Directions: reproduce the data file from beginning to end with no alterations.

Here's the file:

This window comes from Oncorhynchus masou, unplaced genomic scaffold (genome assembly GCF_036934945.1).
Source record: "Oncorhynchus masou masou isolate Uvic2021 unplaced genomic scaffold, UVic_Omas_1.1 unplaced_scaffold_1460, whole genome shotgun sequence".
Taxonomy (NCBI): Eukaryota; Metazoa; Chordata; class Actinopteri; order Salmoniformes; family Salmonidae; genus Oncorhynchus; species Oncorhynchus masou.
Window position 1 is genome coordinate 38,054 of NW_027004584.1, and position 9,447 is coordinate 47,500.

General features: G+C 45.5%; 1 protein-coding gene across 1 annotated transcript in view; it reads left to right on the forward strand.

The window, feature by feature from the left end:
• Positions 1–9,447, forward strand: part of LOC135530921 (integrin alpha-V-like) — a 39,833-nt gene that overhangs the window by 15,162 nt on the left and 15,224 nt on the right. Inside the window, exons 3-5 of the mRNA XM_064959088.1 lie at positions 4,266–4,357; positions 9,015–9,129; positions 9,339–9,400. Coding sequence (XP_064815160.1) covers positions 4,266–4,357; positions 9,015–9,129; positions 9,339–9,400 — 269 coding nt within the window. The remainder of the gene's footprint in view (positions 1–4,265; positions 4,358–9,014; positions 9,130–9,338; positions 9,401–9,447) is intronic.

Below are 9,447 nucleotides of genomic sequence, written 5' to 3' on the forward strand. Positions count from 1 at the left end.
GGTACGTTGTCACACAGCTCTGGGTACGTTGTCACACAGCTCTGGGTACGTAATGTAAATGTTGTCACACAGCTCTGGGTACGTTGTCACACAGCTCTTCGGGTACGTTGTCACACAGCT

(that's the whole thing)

This window comes from Oncorhynchus masou, unplaced genomic scaffold (genome assembly GCF_036934945.1).
Source record: "Oncorhynchus masou masou isolate Uvic2021 unplaced genomic scaffold, UVic_Omas_1.1 unplaced_scaffold_1460, whole genome shotgun sequence".
Taxonomy (NCBI): Eukaryota; Metazoa; Chordata; class Actinopteri; order Salmoniformes; family Salmonidae; genus Oncorhynchus; species Oncorhynchus masou.
Window position 1 is genome coordinate 38,054 of NW_027004584.1, and position 9,447 is coordinate 47,500.

General features: G+C 45.5%; 1 protein-coding gene across 1 annotated transcript in view; it reads left to right on the forward strand.

The window, feature by feature from the left end:
• Positions 1–9,447, forward strand: part of LOC135530921 (integrin alpha-V-like) — a 39,833-nt gene that overhangs the window by 15,162 nt on the left and 15,224 nt on the right. Inside the window, exons 3-5 of the mRNA XM_064959088.1 lie at positions 4,266–4,357; positions 9,015–9,129; positions 9,339–9,400. Coding sequence (XP_064815160.1) covers positions 4,266–4,357; positions 9,015–9,129; positions 9,339–9,400 — 269 coding nt within the window. The remainder of the gene's footprint in view (positions 1–4,265; positions 4,358–9,014; positions 9,130–9,338; positions 9,401–9,447) is intronic.

Below are 9,447 nucleotides of genomic sequence, written 5' to 3' on the forward strand. Positions count from 1 at the left end.
GGTACGTTGTCACACAGCTCTGGGTACGTTGTCACACAGCTCTGGGTACGTAATGTAAATGTTGTCACACAGCTCTGGGTACGTTGTCACACAGCTCTTCGGGTACGTTGTCACACAGCT